While watching the 876th remake of the first Hallmark “original” Christmas film, I got to thinking about the two men responsible for the modern sound of the holiday season. The first one is obvious. When Irving Berlin sat down and penned White Christmas (somewhere between 1938 and 1941, nobody is really quite sure) he ushered in the flood of the secular Christmas song. While Santa Claus is Coming to Town was released years earlier in 1934, it was Berlin’s wartime ballad of longing, combined with the baritone of Bing Crosby, that propelled the genre to stratospheric heights.
The other would toil away in relative obscurity as a pianist in jazz clubs around his native San Francisco until he penned a modest hit called Cast Your Fate to the Wind which won the 1963 Grammy for Best Original Jazz Composition. Lee Mendelson, an independent television producer who was putting together a documentary on “Peanuts” creator Charles Schulz, heard Cast playing on a taxi cab radio. He liked what he heard and tracked the composer down through the jazz critic of the San Francisco Chronicle and asked him to score his film.
That would begin a long collaboration. When Mendelson was approached to produce an animated Christmas special for Coca-Cola, he took the composer along for the ride. And so Vince Guaraldi, along with a bassist and a drummer, went into a recording studio to lay down the tracks for A Charlie Brown Christmas.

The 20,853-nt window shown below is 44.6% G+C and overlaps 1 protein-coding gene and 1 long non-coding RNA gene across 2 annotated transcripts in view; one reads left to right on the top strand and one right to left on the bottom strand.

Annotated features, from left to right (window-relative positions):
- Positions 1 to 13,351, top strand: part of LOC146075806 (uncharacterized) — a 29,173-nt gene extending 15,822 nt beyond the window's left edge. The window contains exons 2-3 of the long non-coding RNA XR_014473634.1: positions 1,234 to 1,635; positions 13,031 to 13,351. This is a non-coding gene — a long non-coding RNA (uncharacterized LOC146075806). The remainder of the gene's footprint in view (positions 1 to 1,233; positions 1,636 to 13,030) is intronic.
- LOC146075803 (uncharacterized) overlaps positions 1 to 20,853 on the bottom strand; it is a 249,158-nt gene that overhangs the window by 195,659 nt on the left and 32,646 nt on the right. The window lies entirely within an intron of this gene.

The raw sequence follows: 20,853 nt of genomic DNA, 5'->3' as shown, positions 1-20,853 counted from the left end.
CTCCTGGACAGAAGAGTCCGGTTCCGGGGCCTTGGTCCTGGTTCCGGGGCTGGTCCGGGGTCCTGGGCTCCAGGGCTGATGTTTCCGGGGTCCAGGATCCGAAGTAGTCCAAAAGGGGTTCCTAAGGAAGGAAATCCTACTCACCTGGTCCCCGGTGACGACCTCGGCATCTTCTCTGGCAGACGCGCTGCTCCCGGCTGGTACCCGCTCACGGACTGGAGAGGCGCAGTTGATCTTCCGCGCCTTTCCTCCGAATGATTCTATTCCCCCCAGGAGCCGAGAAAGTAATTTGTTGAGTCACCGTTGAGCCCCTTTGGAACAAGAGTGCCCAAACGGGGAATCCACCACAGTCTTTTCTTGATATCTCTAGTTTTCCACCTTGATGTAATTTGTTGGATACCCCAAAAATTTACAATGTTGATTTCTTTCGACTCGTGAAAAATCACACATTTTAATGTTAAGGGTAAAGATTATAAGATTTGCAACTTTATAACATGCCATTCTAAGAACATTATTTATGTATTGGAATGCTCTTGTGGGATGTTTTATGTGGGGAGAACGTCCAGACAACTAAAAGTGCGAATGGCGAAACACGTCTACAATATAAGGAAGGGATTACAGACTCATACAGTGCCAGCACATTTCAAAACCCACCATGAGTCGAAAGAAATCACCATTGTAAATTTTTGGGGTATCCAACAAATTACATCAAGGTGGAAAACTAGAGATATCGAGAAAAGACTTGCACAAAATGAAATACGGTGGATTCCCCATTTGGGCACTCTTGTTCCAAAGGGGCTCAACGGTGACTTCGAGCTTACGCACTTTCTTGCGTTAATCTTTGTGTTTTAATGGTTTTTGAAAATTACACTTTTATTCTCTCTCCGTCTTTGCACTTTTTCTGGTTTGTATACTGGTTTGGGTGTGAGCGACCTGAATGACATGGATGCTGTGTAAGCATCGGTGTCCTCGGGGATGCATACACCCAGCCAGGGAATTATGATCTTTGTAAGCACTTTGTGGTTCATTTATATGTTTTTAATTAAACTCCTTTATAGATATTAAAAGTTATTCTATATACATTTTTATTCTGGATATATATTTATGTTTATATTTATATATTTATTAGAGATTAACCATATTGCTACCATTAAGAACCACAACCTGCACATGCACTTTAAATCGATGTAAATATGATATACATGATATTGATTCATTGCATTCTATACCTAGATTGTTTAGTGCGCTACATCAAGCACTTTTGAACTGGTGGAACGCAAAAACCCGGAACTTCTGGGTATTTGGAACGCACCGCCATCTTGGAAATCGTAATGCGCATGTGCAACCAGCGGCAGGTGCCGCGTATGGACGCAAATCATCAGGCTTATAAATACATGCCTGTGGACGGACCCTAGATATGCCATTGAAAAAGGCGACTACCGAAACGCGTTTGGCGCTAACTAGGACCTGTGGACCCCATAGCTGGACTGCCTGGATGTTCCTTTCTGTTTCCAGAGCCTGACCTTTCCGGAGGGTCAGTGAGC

When the completed special was presented to the CBS brass in New York they were deeply disappointed. The two things that made them nervous was Linus’ Bible reading and Guaraldi’s jazz score. They were almost unanimous in their conclusion that it would air once and disappear forever. It was, of course, a gigantic hit. A Peabody, an Emmy, and eventually, the Grammy Hall of Fame for Vince.
Over the next 11 years, Guaraldi would score 17 more Peanuts specials and a feature film before his unexpected death at age 47 of an aortic aneurysm. Jazz legend George Winston recorded two albums of Guaraldi’s works as a tribute. “Some of Vince’s music is adult music for kids and kids’ music for adults,” he told NPR, “It’s just great music and great playing.”
Just three simple instruments, and some old German carols, would reshape the sound of the season. Now you hear it everywhere and in almost every holiday film. “O Christmas Tree, O Christmas Tree, how lovely are thy branches…”
Just great music and great playing.